Wray Gunn, Sr., Chair, a longtime member and trustee of the Clinton A.M.E. Zion Church, is a fifth-generation descendant of Agrippa Hull, with deep family roots in the Berkshires that date back to the Revolutionary War. He retired from Pfizer Industrials after a 40-year career as an analytical chemist. He currently serves on the board of the Olga Dunn Dance Company and is a member of the W.E.B. Du Bois National Historic Site Working Committee, Friends of the W.E.B. Du Bois Homesite, and the advisory council of the Upper Housatonic Valley African- American Heritage Trail.
Dennis Powell, Vice Chair, is president of the Berkshire County Unit of the NAACP. A retired culinary educator and executive in the food service and hospitality industry, Dennis prepared meals for the homeless at St. Stephen’s Church in Pittsfield for more than 12 years. He currently serves on the Pittsfield Licensing Board.
Sam Nickerson, Treasurer, is President of Ecos Properties, a development and property management company based in Berkshire County focused on adaptive reuse development, and mixed-use properties. He has over 20 years of professional investing experience, including commercial real estate, public equities, and venture capital. Sam lives in Great Barrington with his wife, two children, and a French Bulldog.
Cora Portnoff, Secretary, a former teacher of the hearing impaired, was a longtime member of the Clinton A.M.E. Church, where she was involved in various church activities with the late Reverend Esther Dozier, the Church’s first female pastor. She has served on the board of the Olga Dunn Dance Company for more than 30 years and is a member of the W.E.B. Du Bois National Historic Site Working Committee.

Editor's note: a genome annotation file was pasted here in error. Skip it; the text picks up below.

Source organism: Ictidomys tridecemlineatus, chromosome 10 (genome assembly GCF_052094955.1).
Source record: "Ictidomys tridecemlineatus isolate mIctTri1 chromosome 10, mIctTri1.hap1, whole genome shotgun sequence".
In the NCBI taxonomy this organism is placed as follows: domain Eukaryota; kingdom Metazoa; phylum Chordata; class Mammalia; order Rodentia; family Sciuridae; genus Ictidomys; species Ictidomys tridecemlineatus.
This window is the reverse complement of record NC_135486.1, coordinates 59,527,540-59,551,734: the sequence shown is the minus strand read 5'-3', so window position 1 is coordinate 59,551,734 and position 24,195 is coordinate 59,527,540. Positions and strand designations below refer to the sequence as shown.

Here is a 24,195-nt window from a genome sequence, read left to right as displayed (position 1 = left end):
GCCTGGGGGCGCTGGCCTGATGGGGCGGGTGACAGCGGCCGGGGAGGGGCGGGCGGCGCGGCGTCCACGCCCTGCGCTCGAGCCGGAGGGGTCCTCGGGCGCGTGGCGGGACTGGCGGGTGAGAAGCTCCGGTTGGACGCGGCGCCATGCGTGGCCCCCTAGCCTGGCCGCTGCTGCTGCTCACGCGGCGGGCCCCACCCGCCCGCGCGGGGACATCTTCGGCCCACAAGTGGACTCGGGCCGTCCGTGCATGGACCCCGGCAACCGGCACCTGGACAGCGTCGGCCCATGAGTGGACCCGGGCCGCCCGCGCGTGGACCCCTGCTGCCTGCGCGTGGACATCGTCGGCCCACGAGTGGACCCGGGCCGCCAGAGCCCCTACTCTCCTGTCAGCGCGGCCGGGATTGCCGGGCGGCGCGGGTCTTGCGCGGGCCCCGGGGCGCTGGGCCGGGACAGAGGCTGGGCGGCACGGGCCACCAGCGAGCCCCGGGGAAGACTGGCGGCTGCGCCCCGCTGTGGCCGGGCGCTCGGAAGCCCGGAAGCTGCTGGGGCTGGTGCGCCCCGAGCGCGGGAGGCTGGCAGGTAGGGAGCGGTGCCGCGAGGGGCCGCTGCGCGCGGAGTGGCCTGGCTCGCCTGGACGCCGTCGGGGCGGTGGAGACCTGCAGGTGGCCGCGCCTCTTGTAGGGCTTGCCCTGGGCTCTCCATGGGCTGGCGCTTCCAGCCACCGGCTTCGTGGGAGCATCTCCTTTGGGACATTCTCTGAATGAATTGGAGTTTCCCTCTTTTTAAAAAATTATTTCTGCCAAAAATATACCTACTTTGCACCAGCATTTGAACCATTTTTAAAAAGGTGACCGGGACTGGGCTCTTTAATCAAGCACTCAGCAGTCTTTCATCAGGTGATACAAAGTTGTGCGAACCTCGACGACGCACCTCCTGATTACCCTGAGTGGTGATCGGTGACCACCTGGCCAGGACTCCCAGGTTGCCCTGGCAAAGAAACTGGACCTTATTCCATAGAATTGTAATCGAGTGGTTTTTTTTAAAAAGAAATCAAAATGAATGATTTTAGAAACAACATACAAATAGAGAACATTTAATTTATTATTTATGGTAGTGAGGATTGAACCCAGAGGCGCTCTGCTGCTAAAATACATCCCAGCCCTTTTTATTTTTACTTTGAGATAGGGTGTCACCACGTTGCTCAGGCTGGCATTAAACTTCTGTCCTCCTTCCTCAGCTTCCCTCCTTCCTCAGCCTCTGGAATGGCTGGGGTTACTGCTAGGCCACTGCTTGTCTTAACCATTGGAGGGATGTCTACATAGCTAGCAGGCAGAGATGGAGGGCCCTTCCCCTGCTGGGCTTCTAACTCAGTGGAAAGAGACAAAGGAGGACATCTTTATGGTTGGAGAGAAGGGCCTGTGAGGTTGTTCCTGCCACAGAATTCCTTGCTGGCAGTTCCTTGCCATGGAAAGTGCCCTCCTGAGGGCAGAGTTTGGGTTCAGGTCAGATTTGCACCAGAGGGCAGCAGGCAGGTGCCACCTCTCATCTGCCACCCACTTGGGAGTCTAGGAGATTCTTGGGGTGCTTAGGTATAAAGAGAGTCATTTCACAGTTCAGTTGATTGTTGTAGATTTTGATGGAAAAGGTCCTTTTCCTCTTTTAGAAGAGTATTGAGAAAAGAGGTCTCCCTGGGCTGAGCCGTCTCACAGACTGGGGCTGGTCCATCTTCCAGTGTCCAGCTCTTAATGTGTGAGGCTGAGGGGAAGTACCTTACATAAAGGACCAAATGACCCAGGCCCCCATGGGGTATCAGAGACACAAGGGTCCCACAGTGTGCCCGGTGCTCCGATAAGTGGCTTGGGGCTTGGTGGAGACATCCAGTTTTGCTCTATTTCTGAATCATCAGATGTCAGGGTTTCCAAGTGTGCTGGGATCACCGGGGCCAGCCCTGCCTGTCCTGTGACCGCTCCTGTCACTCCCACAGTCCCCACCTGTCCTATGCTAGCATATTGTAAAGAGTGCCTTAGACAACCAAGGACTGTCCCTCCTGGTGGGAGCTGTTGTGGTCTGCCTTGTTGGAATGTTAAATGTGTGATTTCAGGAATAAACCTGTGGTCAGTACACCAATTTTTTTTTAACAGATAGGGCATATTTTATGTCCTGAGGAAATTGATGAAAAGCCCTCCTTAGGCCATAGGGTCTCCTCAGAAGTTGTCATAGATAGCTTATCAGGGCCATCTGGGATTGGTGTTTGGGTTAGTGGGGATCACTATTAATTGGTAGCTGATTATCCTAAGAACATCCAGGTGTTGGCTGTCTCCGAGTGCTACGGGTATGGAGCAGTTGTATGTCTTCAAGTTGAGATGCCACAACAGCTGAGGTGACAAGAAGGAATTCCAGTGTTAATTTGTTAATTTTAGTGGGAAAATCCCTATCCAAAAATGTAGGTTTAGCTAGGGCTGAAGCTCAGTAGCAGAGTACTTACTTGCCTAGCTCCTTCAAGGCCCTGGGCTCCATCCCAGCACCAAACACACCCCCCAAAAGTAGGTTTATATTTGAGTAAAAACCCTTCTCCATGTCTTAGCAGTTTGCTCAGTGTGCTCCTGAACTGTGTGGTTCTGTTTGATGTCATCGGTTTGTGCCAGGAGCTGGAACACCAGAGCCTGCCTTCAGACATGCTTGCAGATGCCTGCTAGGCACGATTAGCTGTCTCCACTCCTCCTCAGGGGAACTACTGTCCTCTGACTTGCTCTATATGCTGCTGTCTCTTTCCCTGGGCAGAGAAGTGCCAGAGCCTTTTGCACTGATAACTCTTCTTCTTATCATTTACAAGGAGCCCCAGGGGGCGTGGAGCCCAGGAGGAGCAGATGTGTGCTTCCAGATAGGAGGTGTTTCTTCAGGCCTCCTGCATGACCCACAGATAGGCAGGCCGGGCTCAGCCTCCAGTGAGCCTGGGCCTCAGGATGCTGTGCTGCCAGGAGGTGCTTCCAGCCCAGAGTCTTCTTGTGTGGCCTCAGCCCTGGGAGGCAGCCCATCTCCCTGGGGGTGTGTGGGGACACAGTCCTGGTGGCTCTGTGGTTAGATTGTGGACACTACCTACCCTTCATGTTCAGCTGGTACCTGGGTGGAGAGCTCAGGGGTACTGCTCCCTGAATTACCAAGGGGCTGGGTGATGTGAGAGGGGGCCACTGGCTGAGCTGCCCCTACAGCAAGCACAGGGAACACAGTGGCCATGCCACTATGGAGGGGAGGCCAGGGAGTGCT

Beth Carlson is a partner in Silo Media, a design firm specializing in graphics, website and video production. She is the board president of the historic Dewey Hall in Sheffield, and producer of TapRoot Sessions, a traditional music series. As a community activist, Beth was a key player in the effort to save the historic Searles School in Great Barrington.
Rachel Fletcher is a geometer/designer, restoration planner, curator of museum exhibits on geometry, and author of Infinite Measure: Learning to Design in Geometric Harmony with Art, Architecture and Nature. A resident of Great Barrington since 1981, she was the founding director of the town’s Housatonic River Walk and its W. E. B. Du Bois River Park, founding co-director of the Friends of the Du Bois Homesite, and remains co-director of the Upper Housatonic Valley African American Heritage Trail.
Frances Jones-Sneed is a Professor Emeritus of History, Political Science and Public Policy at Massachusetts College of Liberal Arts, and associate editor of African American Heritage In the Upper Housatonic Valley. She is co-director of the Upper Housatonic Valley African American Heritage Trail and a trustee at the Samuel Harrison House in Pittsfield.
Will Singleton, is a retired public school educator and administrator. He is the past president of the Berkshire County Chapter of the NAACP, the reactivation of which he initiated in 2012. He currently serves on the board of the Osher Lifelong Learning Institute at Berkshire Community College.
Johnathan Speer is the Diversity and Inclusion Educator and a member of the English and History faculty at Berkshire School. He specializes in Curriculum and Instruction with a focus on social justice pedagogy and leadership frameworks. Hailing from Montgomery, Alabama, John is new to the Berkshires. He has served as a curriculum specialist and coach in Asheville, Atlanta, and Seattle independent schools for over 9 years.
Dan Bolognani, ex officio, is executive director of the Upper Housatonic Valley National Heritage Area, a program of the National Park Service. Housatonic Heritage’s initiatives include the Du Bois National Historic Site initiative, the Upper Housatonic Valley African American Heritage Trail, the Housatonic Heritage Oral History Center at Berkshire Community College, and Reclaiming Our Local Heritage.